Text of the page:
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Bitcoin miningThe process that validates new Bitcoin transactions and adds them to a distributed ledger known as the blockchain. Bitcoin miners are "full nodes" throughout the Bitcoin network that compete with each other to publish a new block of transactions by solving a mathematical puzzle. The puzzle takes a massive amount of calculations to solve and ensures that miners spend time and resources using specialized custom-designed hardware to perform trillions of calculations. Miners may join together in a pool to accomplish the task.
The first miner to solve the puzzle and provide "Proof-of-Work" (PoW) publishes the block and is rewarded with new Bitcoins that it generates for itself along with transaction fees. If two miners solve the puzzle at the exact same time, the miner that did the most computational work is the winner. The extra work that is required is what keeps fraudulent miners away, because they might as well do valid Bitcoin work and glean the profits.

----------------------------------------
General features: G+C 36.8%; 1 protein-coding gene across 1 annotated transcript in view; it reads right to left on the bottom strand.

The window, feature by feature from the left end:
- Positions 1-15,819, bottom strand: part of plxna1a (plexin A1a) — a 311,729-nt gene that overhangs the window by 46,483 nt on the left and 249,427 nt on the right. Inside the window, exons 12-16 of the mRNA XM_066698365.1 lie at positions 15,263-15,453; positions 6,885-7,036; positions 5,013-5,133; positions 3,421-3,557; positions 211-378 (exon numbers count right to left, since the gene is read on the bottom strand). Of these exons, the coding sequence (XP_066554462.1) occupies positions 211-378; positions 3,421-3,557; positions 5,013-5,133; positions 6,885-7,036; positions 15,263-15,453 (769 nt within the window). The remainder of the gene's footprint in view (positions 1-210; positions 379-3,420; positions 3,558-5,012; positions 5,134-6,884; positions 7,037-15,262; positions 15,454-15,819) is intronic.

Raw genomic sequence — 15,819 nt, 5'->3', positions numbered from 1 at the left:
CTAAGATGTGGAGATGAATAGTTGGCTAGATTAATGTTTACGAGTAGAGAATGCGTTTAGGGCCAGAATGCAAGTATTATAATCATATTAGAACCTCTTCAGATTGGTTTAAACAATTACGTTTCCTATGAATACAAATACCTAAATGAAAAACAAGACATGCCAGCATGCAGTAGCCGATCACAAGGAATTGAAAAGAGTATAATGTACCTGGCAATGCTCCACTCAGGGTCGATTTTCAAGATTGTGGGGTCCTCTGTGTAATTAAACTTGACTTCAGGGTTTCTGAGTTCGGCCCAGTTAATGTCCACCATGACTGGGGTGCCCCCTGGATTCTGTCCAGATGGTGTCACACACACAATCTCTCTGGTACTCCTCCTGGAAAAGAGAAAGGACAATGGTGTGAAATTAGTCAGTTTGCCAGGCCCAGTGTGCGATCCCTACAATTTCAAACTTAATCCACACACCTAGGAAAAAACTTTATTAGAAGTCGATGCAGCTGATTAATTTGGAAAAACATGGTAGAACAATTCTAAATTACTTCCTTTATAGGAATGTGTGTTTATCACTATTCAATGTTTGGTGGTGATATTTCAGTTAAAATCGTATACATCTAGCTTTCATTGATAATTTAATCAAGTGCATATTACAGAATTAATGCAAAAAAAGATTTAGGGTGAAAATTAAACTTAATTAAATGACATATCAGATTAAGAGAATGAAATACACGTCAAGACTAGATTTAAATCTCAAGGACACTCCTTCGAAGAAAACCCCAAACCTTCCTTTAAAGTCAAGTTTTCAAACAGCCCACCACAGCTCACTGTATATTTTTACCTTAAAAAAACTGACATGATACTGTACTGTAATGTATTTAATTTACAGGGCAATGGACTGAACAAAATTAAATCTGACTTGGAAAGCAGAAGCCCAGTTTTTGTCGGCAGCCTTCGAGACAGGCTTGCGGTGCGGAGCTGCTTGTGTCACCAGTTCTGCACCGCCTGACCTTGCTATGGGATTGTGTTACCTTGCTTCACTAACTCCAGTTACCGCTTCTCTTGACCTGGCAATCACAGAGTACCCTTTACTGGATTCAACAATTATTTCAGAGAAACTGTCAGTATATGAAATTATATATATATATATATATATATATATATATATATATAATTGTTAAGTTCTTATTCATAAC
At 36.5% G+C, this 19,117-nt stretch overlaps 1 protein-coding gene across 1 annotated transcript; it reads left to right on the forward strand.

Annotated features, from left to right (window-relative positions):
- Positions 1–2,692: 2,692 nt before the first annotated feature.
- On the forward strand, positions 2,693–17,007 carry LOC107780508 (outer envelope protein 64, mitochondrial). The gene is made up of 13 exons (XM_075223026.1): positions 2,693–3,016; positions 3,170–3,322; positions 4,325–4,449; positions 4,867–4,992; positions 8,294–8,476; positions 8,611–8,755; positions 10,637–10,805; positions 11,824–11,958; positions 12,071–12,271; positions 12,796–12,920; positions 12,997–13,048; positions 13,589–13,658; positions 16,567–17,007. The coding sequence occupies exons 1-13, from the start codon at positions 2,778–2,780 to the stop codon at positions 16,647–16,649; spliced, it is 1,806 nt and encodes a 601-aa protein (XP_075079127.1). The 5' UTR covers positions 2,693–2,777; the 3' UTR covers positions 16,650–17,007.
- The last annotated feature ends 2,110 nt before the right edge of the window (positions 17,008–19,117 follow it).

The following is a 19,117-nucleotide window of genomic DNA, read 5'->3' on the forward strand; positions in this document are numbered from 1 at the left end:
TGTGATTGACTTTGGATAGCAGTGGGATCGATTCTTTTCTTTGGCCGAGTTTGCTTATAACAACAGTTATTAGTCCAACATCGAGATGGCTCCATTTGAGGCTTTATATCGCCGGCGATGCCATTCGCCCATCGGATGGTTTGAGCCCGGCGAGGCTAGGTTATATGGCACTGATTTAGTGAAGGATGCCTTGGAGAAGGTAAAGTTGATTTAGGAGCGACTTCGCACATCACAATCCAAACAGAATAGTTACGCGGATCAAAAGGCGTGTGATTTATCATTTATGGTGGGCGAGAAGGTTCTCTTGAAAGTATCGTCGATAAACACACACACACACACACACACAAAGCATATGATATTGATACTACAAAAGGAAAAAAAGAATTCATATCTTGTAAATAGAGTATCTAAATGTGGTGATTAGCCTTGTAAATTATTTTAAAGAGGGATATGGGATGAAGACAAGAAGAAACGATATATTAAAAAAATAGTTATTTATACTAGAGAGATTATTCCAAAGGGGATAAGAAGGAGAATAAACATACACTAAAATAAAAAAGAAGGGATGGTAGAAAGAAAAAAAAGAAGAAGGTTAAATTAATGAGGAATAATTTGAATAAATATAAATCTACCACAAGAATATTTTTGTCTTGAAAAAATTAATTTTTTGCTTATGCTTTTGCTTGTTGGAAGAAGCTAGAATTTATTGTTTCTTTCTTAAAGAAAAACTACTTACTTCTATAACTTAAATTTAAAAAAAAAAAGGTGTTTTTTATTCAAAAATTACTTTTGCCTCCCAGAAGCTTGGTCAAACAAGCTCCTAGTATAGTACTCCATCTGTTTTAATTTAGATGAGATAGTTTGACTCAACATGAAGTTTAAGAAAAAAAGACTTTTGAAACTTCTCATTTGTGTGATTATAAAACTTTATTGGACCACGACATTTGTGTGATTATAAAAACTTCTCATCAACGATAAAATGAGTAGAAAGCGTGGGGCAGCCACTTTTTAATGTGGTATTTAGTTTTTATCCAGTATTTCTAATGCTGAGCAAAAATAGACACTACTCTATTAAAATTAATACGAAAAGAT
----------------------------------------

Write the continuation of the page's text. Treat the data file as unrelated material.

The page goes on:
The Maximum Number of Bitcoins Is 21 Million
The Bitcoin algorithm ensures that the amount of new coins the miner generates for itself is cut in half every four years, which dramatically slows down new coin generation as time passes. By 2017, there were approximately 16 million Bitcoins in existence. However, the total is capped at 21 million, which will occur by approximately 2140. From then on, miners' revenue will come only from transaction fees.
Proponents claim that the capped total of coins makes Bitcoin sound money, similar to having physical bars of gold. Just like an ounce of gold, the market may change its daily value, but a devaluation cannot occur due to inflating the Bitcoin money supply. See Bitcoin and proof of work algorithm.